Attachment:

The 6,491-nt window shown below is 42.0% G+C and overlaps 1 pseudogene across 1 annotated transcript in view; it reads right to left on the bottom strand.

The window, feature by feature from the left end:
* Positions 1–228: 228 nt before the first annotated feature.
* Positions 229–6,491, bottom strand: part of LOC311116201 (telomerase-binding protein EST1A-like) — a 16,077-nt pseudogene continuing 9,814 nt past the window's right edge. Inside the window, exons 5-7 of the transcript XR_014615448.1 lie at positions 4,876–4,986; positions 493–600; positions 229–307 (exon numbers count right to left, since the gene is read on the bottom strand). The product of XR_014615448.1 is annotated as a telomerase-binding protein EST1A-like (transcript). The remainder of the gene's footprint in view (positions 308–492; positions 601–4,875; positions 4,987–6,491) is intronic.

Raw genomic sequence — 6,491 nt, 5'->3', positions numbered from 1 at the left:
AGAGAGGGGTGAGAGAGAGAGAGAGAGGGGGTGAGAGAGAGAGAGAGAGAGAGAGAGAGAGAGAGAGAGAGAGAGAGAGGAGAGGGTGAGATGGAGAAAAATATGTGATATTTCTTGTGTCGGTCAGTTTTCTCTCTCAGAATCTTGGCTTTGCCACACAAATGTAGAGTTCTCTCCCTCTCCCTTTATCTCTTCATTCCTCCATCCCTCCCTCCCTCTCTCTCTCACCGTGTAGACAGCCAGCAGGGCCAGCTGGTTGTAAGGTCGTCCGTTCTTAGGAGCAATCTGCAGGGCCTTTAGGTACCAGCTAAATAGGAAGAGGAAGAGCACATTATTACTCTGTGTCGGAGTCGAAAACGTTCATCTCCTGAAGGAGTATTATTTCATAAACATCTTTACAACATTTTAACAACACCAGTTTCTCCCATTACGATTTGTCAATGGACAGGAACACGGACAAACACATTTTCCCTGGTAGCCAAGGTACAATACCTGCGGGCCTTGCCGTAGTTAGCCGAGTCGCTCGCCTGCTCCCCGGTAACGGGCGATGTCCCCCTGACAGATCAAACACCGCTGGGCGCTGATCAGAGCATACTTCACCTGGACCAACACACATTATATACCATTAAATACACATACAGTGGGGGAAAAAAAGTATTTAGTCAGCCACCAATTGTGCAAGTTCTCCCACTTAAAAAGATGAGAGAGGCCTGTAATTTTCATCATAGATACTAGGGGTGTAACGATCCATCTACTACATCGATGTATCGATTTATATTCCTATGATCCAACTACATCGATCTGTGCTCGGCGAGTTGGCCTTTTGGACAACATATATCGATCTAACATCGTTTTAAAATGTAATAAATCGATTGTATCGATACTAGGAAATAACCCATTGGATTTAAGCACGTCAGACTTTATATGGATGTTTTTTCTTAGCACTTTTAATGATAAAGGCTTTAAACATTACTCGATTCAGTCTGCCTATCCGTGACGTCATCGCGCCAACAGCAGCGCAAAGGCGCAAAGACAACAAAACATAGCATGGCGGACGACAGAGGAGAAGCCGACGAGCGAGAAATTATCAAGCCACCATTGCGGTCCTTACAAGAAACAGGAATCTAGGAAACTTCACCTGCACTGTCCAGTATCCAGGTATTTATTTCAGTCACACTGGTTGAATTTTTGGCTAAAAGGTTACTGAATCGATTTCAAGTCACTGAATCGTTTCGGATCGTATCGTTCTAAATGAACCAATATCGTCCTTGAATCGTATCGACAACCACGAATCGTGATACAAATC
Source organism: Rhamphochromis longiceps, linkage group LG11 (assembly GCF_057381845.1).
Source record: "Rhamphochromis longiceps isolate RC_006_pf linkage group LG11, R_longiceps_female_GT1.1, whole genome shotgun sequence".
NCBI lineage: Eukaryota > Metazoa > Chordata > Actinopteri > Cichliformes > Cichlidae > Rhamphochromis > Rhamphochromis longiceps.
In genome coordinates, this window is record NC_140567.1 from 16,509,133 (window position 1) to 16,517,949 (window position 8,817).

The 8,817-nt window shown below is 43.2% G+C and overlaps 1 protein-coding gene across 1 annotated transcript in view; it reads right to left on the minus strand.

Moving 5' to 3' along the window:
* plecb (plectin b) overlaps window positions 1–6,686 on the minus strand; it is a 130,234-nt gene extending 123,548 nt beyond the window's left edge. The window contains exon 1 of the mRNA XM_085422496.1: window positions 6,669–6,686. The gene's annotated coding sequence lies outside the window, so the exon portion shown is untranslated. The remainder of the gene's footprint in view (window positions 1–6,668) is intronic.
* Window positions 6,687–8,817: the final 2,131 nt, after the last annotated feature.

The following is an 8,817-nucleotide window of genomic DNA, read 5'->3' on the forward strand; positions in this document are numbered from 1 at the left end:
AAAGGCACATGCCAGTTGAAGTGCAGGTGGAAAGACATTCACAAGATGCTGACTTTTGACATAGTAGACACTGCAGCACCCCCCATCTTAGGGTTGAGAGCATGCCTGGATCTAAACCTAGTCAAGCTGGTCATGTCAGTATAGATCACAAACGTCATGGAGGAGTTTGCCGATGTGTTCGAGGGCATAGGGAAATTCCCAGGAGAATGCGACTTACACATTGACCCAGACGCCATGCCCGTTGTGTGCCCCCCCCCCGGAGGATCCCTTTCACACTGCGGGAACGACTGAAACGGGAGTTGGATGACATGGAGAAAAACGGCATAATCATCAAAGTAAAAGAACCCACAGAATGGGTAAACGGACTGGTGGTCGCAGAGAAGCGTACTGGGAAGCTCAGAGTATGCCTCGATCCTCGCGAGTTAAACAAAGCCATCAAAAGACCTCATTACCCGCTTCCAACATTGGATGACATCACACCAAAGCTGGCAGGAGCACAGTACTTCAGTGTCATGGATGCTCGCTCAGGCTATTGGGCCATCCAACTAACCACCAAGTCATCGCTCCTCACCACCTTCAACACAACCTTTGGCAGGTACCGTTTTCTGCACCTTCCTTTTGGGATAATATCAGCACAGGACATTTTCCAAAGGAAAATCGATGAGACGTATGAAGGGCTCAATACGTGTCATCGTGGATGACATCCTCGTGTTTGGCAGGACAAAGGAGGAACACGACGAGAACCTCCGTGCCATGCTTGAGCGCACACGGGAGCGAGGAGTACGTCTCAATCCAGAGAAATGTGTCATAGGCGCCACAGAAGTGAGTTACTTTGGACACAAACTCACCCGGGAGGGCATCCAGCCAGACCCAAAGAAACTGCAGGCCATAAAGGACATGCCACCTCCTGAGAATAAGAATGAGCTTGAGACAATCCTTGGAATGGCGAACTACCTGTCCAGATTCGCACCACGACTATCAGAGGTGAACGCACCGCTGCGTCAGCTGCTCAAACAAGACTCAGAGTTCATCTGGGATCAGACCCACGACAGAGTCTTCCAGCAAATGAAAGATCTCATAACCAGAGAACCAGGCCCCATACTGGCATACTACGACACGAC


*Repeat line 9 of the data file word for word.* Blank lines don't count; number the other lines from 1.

NCBI lineage: Eukaryota > Metazoa > Chordata > Actinopteri > Cichliformes > Cichlidae > Rhamphochromis > Rhamphochromis longiceps.